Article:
The other takeaway from the Times’ deep dive into Trump’s finances is — yikes! Given what he actually has, what he actually owes, and the money he’s been losing, he looks set to end up in bankruptcy court again. Call the movie: Trump Bankruptcy V: This Time, It’s Personal.

Words About Words

The New York Times writes: “In Judge Barrett, a favorite of conservatives, President Trump could hardly have found a more polar opposite to Justice Ruth Bader Ginsburg.” This is another example of sloppy writers’ being ill-served by metaphor. A point on a sphere has exactly one antipodal point, or polar opposite. Being a polar opposite is, like being unique, a yes-or-no proposition. There isn’t any such thing as a “more polar opposite.” Barrett might be closer to being the polar opposite of Ginsburg than some other judge, or it might be that there is no other judge who is closer to being Ginsburg’s polar opposite. Writing clearly takes a little work. You have to think about the actual words you are writing and what they mean, and then write what you mean.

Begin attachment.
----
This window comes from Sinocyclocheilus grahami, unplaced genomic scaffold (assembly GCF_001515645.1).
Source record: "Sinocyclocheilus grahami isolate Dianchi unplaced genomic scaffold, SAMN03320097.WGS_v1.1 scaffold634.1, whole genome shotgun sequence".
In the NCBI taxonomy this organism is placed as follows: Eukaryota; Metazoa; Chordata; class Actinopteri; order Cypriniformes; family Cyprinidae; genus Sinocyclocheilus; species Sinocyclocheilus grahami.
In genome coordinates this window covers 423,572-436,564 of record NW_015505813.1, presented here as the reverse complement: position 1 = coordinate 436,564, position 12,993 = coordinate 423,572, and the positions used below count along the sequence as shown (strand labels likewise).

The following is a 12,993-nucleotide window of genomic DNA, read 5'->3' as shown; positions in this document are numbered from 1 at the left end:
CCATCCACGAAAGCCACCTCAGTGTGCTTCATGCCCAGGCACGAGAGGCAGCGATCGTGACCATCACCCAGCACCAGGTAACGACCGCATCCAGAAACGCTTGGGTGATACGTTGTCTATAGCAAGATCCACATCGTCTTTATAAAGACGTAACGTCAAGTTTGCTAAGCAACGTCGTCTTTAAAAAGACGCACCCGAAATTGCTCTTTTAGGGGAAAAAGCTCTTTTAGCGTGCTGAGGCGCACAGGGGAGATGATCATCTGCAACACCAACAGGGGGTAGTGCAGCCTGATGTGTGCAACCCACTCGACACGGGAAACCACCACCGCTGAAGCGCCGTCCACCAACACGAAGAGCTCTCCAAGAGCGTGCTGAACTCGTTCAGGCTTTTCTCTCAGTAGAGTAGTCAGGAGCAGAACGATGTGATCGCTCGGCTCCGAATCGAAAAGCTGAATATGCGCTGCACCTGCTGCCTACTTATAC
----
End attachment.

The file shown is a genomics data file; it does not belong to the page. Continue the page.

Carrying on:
Rampant Prescriptivism

A reader asks: “Why the possessive pronoun before such statements as, ‘I objected to his running down the street naked.’?” Once or twice a month, somebody writes to correct me or to question my having written something similar. The question is the gerund vs. the participle. Both are –ing forms of a verb, with the gerund acting as a noun and the participle acting as an adjective or part of a verb phrase. Because a gerund is a noun, the kind of word you use to modify it is an adjective, and the way you make an adjective out of a pronoun is through the possessive form: Which car? My car. I broke Elizabeth’s vase. She laughed at his dancing.